I don’t need to remind you that we’re firmly in “kick ‘em while they’re down” territory when it comes to coverage of crypto. This won’t be popular, but I can’t say I blame them. There was a lot of brash, abrasive, “have fun staying poor!” behavior from crypto during this cycle. Some of that was directed at people legitimately curious but skeptical of the technology or use-cases. Add to that the many folks who only tangentially cover our industry (i.e. traditional media) and are incentivized by clicks & views = recipe for a doomsday narrative.
This is the reality we are likely to live in for some time. No sense in stressing about it. What’s done is done. Our response is the only thing we can collectively control and will shape how we come out of this bear market. If this doesn’t sound like the type of concrete actionable advice you were hoping for, that is by design. Every one of us has our own unique situation: family, friends, work, time commitments, mental energy, hobbies, leisure, etc. Sweeping generalizations about when to buy or what job to leave/take aren’t appropriate in my opinion. Taking a step back to look at the bigger picture is always a good idea, but especially when things get reflexive (in either direction). If this was your first cycle, hopefully you spent more time building conviction about the tech and less time playing ponzi games. If not, there’s a decent chance you’ll be swayed by prevailing narratives that dominate bear markets. Some likely candidates:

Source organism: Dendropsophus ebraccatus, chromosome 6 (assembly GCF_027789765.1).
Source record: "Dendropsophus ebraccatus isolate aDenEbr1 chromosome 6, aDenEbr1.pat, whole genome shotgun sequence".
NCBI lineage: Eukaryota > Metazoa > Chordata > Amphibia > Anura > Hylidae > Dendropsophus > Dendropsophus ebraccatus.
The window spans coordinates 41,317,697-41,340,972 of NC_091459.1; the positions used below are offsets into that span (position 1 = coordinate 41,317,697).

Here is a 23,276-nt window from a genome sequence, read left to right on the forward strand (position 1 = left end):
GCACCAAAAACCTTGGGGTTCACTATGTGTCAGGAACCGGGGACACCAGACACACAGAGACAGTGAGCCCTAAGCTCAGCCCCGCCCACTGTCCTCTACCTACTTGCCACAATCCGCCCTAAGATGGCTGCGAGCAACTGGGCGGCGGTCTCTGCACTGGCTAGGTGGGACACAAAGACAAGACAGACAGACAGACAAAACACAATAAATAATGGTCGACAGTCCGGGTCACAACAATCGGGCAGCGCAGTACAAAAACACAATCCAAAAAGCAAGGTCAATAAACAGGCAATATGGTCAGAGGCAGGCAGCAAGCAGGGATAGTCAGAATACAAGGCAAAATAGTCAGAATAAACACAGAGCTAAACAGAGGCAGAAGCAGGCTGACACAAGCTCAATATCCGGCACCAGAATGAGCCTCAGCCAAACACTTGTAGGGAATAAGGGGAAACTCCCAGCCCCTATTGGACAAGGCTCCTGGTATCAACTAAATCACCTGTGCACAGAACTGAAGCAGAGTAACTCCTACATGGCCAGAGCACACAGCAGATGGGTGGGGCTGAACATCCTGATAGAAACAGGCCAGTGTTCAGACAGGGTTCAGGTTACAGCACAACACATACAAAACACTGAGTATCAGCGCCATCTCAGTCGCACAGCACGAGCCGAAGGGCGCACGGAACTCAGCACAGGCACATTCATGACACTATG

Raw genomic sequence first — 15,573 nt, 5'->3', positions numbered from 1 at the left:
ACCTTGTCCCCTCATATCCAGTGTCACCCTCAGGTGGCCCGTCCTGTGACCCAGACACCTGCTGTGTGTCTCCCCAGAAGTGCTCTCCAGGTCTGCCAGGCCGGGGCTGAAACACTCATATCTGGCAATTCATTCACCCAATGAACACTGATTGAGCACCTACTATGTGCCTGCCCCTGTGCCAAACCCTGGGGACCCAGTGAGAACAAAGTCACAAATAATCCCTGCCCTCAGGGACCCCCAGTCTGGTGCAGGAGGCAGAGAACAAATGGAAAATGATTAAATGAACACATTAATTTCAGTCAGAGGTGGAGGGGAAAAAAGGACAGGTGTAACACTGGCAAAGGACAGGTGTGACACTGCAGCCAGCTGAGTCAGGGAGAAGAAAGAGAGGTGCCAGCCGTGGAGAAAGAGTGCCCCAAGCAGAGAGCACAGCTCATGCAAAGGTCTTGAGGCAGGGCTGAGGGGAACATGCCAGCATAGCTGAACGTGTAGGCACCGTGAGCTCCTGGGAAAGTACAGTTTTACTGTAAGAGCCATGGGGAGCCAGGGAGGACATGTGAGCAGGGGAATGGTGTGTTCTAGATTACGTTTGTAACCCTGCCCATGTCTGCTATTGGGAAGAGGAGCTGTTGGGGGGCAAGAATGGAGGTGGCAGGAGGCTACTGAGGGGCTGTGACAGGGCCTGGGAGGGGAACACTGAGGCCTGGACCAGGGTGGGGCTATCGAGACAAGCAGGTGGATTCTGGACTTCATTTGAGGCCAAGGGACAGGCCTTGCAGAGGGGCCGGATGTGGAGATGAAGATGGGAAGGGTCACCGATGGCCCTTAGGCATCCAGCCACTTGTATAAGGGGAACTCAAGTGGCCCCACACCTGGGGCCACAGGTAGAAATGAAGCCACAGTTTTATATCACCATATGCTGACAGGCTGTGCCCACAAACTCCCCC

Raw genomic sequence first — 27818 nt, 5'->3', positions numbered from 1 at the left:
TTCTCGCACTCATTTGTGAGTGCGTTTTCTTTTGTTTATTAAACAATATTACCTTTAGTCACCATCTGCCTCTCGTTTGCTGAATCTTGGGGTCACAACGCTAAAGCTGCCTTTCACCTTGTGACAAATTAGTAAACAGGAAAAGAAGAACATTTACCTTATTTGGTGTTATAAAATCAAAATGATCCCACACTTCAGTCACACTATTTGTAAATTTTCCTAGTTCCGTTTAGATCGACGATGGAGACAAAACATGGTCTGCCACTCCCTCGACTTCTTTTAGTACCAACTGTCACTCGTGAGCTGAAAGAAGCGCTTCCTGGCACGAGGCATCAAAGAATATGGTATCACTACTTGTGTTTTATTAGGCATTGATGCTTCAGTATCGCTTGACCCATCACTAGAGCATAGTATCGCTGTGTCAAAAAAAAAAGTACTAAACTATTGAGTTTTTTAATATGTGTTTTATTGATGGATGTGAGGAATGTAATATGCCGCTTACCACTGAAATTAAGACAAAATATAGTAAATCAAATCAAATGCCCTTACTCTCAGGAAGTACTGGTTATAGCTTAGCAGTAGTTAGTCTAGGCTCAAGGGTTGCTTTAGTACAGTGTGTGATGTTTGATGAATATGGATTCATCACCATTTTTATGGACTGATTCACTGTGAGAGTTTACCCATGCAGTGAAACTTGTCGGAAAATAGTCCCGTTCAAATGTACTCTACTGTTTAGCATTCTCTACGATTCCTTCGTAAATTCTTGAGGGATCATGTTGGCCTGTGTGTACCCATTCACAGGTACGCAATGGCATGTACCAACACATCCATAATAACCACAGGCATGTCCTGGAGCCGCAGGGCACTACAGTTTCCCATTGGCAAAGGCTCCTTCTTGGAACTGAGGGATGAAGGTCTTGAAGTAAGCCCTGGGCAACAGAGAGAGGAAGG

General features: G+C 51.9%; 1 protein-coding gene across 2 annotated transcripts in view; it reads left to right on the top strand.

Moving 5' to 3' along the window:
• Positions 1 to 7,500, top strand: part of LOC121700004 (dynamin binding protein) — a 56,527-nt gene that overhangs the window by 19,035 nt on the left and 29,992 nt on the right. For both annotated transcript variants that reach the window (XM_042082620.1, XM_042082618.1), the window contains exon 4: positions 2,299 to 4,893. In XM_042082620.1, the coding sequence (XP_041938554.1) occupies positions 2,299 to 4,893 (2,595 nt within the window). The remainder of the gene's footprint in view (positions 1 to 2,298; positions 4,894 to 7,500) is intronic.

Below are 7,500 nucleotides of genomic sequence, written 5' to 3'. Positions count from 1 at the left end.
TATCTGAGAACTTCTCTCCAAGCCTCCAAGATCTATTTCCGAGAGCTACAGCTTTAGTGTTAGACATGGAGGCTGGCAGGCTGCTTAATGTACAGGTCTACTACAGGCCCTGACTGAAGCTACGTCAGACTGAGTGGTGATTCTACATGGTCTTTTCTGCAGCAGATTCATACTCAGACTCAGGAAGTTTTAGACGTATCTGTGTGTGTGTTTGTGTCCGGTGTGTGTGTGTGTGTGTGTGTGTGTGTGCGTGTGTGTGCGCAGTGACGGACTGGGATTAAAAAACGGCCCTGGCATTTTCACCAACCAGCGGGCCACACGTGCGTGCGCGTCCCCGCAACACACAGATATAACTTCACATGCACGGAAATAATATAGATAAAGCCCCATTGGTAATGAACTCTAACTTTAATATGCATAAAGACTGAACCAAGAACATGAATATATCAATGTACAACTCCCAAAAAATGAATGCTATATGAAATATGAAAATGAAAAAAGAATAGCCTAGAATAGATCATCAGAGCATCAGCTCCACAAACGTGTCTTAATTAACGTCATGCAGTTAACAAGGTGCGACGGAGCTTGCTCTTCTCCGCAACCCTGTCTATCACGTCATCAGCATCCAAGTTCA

“crypto was solely a function of money-printing”
“house of cards propped up by low interest rates”
“10+ years and still no use cases”
Do not be deterred, these are strawmen. If this isn’t your first cycle, tuning out the noise and staying engaged will certainly come easier, but is by no means promised.